HIGHTOWER: Science for Sale
Whenever citizens dare challenge some corporation that's polluting their community, or dare question the safety of some chemical, drug, or food-manufacturing process - the corporation always reacts by asserting that the citizens are dealing in more politics or emotion, but that the "science" of the issue is on the corporation's side.
Is it ever! That's because corporations increasingly buy the science, then they plant their purchased "scientific" findings in various media outlets, which then unquestioningly report the findings as though they were the pure product of independent research. In a new book entitled Trust Us, We're Experts, authors Sheldon Rampton and John Stauber rip the scientific veil from the corporate face of this deception, revealing in case after case that much of the science in news reports is tainted with corporate funding.
Technically, these academic scientists are not on the company payroll. Instead corporate money is funneled to them in the form of research grants, consulting contracts, lucrative speaking fees. . . or, outright cash for services rendered. For example, Rampton and Stauber report that in the early 1990s, tobacco companies paid $156,000 to 13 academic scientists to write letters to influential medical journals arguing the tobacco industry's case . One biostatistician was paid $10,000 for an eight-paragraph letter published in the Journal of the American Medical Association. None of the journals mentioned the money.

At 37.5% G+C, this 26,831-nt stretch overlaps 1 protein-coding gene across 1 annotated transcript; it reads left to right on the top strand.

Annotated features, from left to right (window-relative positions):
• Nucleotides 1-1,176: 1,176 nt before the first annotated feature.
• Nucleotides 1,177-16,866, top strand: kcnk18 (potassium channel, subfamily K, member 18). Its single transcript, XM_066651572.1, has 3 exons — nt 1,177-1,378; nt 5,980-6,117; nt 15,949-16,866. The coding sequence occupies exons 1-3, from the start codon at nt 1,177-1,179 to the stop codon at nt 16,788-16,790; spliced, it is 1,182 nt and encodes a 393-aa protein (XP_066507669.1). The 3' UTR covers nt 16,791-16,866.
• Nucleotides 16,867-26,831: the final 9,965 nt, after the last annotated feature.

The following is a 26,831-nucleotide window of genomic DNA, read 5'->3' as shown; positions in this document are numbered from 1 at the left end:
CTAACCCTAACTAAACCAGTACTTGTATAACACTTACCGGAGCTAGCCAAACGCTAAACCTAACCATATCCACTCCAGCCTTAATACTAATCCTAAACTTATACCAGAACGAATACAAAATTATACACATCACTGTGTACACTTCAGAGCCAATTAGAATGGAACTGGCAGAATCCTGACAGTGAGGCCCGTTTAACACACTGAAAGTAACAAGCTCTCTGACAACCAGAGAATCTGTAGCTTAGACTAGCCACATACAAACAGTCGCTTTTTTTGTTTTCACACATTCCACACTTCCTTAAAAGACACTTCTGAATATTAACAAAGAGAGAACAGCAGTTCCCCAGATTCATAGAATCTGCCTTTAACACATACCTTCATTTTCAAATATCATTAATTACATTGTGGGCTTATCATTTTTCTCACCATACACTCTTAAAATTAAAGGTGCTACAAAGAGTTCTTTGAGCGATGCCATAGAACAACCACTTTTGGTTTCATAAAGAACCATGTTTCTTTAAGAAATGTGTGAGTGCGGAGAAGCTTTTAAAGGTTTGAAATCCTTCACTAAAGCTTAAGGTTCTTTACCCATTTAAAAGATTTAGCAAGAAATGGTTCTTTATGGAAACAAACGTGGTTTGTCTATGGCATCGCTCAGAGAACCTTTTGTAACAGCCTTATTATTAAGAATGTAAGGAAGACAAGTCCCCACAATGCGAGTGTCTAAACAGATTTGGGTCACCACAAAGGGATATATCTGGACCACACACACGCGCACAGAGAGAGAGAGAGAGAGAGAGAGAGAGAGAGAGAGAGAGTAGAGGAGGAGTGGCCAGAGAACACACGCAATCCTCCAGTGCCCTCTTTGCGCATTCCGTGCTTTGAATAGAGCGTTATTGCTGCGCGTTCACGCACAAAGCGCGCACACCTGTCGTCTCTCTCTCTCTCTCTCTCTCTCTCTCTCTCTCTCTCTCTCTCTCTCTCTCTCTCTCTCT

In fact, no law requires these scientists to disclose their conflicts of interest. Luckily, however, the Center for Science in the Public Interest has stepped into the breach with a new web site that discloses the corporate money behind more than 1,100 scientists and various scientific organizations. This invaluable data base will be expanded and updated, helping us - and the media - know who's who in the corporate-scientific complex.
This is Jim Hightower saying . . . check it out for yourself: www.integrityinscience.org.